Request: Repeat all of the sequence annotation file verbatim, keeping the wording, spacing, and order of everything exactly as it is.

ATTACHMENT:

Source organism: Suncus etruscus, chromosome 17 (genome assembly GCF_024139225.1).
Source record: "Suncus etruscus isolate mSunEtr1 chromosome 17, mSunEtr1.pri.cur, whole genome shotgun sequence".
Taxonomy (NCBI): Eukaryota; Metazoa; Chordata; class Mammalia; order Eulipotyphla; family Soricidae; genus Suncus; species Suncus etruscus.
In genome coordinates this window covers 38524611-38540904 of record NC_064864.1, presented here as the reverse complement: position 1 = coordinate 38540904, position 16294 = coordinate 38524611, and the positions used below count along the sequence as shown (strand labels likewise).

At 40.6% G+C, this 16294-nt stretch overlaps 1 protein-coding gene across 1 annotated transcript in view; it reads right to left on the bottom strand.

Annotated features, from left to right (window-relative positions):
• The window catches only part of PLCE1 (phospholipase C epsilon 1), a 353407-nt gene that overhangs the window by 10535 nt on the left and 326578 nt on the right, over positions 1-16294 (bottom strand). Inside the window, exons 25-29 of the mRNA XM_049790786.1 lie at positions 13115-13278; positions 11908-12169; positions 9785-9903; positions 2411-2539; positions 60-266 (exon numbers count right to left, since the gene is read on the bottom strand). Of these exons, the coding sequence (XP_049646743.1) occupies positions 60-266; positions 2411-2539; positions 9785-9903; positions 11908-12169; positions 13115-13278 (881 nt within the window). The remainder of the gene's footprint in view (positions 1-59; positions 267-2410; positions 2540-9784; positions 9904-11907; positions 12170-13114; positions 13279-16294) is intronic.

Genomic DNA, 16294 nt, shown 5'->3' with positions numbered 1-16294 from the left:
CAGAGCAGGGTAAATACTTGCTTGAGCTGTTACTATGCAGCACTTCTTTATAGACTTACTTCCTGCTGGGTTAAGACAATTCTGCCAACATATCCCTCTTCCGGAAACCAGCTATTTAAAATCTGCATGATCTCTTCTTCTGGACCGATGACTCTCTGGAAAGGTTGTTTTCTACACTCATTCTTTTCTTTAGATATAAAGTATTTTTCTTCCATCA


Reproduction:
Source organism: Suncus etruscus, chromosome 17 (genome assembly GCF_024139225.1).
Source record: "Suncus etruscus isolate mSunEtr1 chromosome 17, mSunEtr1.pri.cur, whole genome shotgun sequence".
Taxonomy (NCBI): Eukaryota; Metazoa; Chordata; class Mammalia; order Eulipotyphla; family Soricidae; genus Suncus; species Suncus etruscus.
In genome coordinates this window covers 38524611-38540904 of record NC_064864.1, presented here as the reverse complement: position 1 = coordinate 38540904, position 16294 = coordinate 38524611, and the positions used below count along the sequence as shown (strand labels likewise).

At 40.6% G+C, this 16294-nt stretch overlaps 1 protein-coding gene across 1 annotated transcript in view; it reads right to left on the bottom strand.

Annotated features, from left to right (window-relative positions):
• The window catches only part of PLCE1 (phospholipase C epsilon 1), a 353407-nt gene that overhangs the window by 10535 nt on the left and 326578 nt on the right, over positions 1-16294 (bottom strand). Inside the window, exons 25-29 of the mRNA XM_049790786.1 lie at positions 13115-13278; positions 11908-12169; positions 9785-9903; positions 2411-2539; positions 60-266 (exon numbers count right to left, since the gene is read on the bottom strand). Of these exons, the coding sequence (XP_049646743.1) occupies positions 60-266; positions 2411-2539; positions 9785-9903; positions 11908-12169; positions 13115-13278 (881 nt within the window). The remainder of the gene's footprint in view (positions 1-59; positions 267-2410; positions 2540-9784; positions 9904-11907; positions 12170-13114; positions 13279-16294) is intronic.

Genomic DNA, 16294 nt, shown 5'->3' with positions numbered 1-16294 from the left:
CAGAGCAGGGTAAATACTTGCTTGAGCTGTTACTATGCAGCACTTCTTTATAGACTTACTTCCTGCTGGGTTAAGACAATTCTGCCAACATATCCCTCTTCCGGAAACCAGCTATTTAAAATCTGCATGATCTCTTCTTCTGGACCGATGACTCTCTGGAAAGGTTGTTTTCTACACTCATTCTTTTCTTTAGATATAAAGTATTTTTCTTCCATCA